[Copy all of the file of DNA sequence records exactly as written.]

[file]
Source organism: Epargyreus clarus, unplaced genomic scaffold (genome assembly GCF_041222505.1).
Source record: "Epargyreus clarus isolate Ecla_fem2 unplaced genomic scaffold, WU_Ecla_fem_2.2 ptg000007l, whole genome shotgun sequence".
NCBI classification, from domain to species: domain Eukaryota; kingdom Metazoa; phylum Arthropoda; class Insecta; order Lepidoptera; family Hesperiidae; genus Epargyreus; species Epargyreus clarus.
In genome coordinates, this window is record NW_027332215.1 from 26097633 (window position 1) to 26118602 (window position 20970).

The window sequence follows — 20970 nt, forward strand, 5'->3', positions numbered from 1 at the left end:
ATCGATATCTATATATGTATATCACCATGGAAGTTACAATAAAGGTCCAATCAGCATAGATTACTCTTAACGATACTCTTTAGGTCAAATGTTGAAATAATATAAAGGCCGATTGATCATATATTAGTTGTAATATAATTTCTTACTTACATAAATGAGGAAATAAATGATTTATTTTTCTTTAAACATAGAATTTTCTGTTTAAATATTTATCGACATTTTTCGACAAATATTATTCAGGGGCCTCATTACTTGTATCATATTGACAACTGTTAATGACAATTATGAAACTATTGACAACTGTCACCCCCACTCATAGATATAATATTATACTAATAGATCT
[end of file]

Source organism: Epargyreus clarus, unplaced genomic scaffold (genome assembly GCF_041222505.1).
Source record: "Epargyreus clarus isolate Ecla_fem2 unplaced genomic scaffold, WU_Ecla_fem_2.2 ptg000007l, whole genome shotgun sequence".
NCBI classification, from domain to species: domain Eukaryota; kingdom Metazoa; phylum Arthropoda; class Insecta; order Lepidoptera; family Hesperiidae; genus Epargyreus; species Epargyreus clarus.
In genome coordinates, this window is record NW_027332215.1 from 26097633 (window position 1) to 26118602 (window position 20970).

The window sequence follows — 20970 nt, forward strand, 5'->3', positions numbered from 1 at the left end:
ATCGATATCTATATATGTATATCACCATGGAAGTTACAATAAAGGTCCAATCAGCATAGATTACTCTTAACGATACTCTTTAGGTCAAATGTTGAAATAATATAAAGGCCGATTGATCATATATTAGTTGTAATATAATTTCTTACTTACATAAATGAGGAAATAAATGATTTATTTTTCTTTAAACATAGAATTTTCTGTTTAAATATTTATCGACATTTTTCGACAAATATTATTCAGGGGCCTCATTACTTGTATCATATTGACAACTGTTAATGACAATTATGAAACTATTGACAACTGTCACCCCCACTCATAGATATAATATTATACTAATAGATCT